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How to Grow and Care For Hydrangeas

A large purple hydrangea bush
Jordan Feeg/Shutterstock.com

Hydrangeas are stunning flowering shrubs that can add elegance and charm to any garden. With their large and vibrant blooms, they have become a popular choice among gardeners. This guide will walk you through everything you need to know about planting, growing, and caring for hydrangeas, ensuring that you can enjoy their beauty to the fullest.

How to Plant Hydrangeas

Someone planting hydrangeas
Wirestock Creators/Shutterstock.com

Planting hydrangeas is a straightforward process that can be accomplished by following a few essential steps.

  • Select the ideal location: Hydrangeas thrive in well-draining soil and prefer partial shade to filtered sunlight. Try to find a spot in your garden that offers these conditions.
  • Prepare the soil: Prior to planting, add organic soil or compost to improve drainage of the soil and provide nutrients for healthy growth. This will create an ideal environment for your hydrangeas. See our note below about soil pH levels if you want to control the color of your hydrangeas.
  • Dig the planting hole: Dig a hole that is twice as wide as the root ball of your hydrangea plant. The depth of the hole should match the height of the root ball.
  • Plant the hydrangea: Gently place the hydrangea in the hole, making sure that the top of the root ball is level with or slightly higher than the ground. Add some more foil and firmly press it around the roots.

Endless Summer Collection

This plant is fully rooted in the soil and can be planted immediately upon arrival, weather permitting.

How to Grow Hydrangeas

Hydrangea plants

Once your hydrangeas are in the ground, you’ll need to provide them with the right conditions for healthy growth.


Kind of like the transformative nature of a mood ring, you have the power to alter the flower color of specific hydrangea varieties, shifting them from delicate pinks to vibrant purples or ethereal sky blues based on the pH of your soil.

Not all hydrangeas will change color, so be sure you choose the right variety. Hydrangeas that change color based on soil pH include most French hydrangeas and serrata cultivars.

In general, hydrangeas prefer slightly acidic soil with a pH range of 4.5-6.5. If you want blue hydrangea flowers, the plant thrives at a pH level between 5.2 and 5.5. In higher pH soil, your flowers will turn pink or red. To adjust the soil pH, you can use soil amendments like potting mix, peat moss, perlite, or lime.

Down to Earth All Natural Acid Mix Fertilizer

A natural fertilizer blended especially for acid lovers such as rhododendrons, azaleas, camellias, and hydrangeas.


Hydrangeas need regular watering, especially in hot and dry weather. It’s important to water deeply at the base of the plant, making sure the soil stays consistently moist without being waterlogged. Adding a layer of mulch around the plant’s base can help retain moisture, keeping the roots happy and hydrated.

Watering Can

With the help of the watering can's detachable shower nozzle, you can water your plants with great ease.


Hydrangeas have different preferences when it comes to sunlight, depending on their species and variety. In general, most hydrangeas do well with morning sun and afternoon shade. There are some varieties that can handle full sun, while others prefer a bit more shade. To ensure the best growth for your hydrangeas, it’s important to research the specific light requirements of your particular variety and make sure to provide them with the ideal lighting conditions accordingly.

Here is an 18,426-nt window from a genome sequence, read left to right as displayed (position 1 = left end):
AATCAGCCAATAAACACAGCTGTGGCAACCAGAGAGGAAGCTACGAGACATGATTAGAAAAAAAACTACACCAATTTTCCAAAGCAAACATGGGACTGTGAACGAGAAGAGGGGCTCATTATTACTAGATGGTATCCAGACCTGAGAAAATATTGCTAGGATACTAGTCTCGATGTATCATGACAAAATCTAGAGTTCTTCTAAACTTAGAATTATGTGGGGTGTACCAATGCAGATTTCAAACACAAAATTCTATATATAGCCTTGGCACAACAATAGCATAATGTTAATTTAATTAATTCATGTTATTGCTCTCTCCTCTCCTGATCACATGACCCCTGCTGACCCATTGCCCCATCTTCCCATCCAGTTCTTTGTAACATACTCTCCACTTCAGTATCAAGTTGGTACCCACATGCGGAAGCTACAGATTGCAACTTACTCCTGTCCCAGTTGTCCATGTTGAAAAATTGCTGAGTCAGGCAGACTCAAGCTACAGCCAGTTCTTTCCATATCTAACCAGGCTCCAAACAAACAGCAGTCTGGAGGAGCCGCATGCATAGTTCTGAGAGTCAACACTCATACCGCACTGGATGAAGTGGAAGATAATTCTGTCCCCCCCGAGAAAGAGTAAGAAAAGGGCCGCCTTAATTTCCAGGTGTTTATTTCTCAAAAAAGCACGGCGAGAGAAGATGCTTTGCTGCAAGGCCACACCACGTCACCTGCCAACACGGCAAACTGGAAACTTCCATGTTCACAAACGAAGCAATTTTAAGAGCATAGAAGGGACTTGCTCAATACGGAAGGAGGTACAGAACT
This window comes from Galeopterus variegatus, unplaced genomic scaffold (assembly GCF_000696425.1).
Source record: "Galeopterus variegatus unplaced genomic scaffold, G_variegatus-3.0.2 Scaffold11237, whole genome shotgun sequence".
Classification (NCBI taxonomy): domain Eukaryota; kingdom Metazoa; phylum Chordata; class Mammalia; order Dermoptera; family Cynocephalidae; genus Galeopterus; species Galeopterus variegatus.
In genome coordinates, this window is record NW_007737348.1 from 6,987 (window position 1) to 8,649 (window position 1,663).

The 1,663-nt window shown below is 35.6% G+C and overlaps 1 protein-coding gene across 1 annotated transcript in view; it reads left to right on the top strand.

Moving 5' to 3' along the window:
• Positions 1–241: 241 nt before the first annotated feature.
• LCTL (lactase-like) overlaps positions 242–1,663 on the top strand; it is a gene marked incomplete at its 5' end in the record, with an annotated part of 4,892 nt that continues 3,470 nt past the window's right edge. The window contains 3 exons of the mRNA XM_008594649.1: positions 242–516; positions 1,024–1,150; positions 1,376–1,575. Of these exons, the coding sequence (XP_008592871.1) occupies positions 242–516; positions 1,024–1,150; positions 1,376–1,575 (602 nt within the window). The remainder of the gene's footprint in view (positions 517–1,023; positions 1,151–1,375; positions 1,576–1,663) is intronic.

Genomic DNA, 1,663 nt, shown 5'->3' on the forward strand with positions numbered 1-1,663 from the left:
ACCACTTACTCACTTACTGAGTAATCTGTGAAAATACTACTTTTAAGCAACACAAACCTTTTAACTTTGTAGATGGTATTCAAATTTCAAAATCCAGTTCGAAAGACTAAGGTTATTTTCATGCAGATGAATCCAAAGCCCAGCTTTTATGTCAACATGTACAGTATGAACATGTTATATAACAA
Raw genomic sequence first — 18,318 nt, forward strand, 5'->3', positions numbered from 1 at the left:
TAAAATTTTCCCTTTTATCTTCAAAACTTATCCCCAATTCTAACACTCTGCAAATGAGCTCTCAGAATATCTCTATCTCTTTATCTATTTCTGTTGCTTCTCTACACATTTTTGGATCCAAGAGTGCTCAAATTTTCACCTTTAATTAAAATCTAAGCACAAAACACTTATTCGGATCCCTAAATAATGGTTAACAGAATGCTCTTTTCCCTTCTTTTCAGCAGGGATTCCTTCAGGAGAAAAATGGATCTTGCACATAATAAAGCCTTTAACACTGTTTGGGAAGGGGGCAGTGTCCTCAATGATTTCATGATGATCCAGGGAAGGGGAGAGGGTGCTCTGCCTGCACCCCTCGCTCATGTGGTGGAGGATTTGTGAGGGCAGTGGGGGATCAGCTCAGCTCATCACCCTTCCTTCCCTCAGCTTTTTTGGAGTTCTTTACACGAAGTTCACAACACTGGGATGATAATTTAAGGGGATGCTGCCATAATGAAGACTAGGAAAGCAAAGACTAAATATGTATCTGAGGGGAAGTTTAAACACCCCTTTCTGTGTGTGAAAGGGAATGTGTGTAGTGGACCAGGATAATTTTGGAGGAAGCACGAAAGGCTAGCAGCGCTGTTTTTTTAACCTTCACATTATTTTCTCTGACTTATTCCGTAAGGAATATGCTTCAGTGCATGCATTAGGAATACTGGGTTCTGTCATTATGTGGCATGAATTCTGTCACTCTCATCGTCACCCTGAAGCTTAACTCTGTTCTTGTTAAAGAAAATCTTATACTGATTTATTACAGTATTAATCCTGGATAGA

How to Care for Hydrangeas

A woman cares for hydrangeas
Marina Andrejchenko/Shutterstock.com

To keep your hydrangeas thriving and looking their best, follow these care guidelines.


If you want to expand your hydrangea collection, propagation is an exciting option. Hydrangeas can be propagated through various methods such as stem cuttings or layering. Research the specific propagation technique that suits your hydrangea variety and follow the instructions carefully for successful propagation.


Proper pruning helps maintain the shape, size, and overall health of your hydrangeas. In addition to the general pruning guidelines mentioned earlier, remove weak or overcrowded stems to reduce the risk of disease spreading and to improve air circulation around the plants. Regularly monitor for pests such as aphids or spider mites.

Fiskars Bypass Pruning Shears

All-steel blade stays sharp longer.


Regularly monitor the moisture levels of the soil and adjust watering as needed. Hydrangeas prefer consistent moisture but can be sensitive to overwatering. Make sure to give them plenty of water during dry periods and reduce watering during cooler and rainy seasons.

Weather Protection

In colder regions, provide winter protection for your hydrangeas by applying a layer of mulch around the base of the plant. This helps insulate the roots and prevent damage from freezing temperatures. Avoid heavy pruning in late summer or fall, as this can make young plants grow when they are vulnerable to winter frost.

100% Natural Cedar Shavings

These work great as mulch for your flowers.

Growing and caring for hydrangeas can be a rewarding experience, allowing you to enjoy their breathtaking and vibrant blooms. By following these tips, you can create an environment where your hydrangeas can flourish.

Anne Taylor Anne Taylor
Anne Taylor is a writer with a BA in Journalism and a passion for storytelling. Her work has been published on a variety of websites including Mental Floss and Well + Good, and she recently published her first novel, What it Takes to Lose. When she's not writing, Anne loves to travel (19 countries and counting), spend time outside, and play with her dog, Pepper. Read Full Bio »
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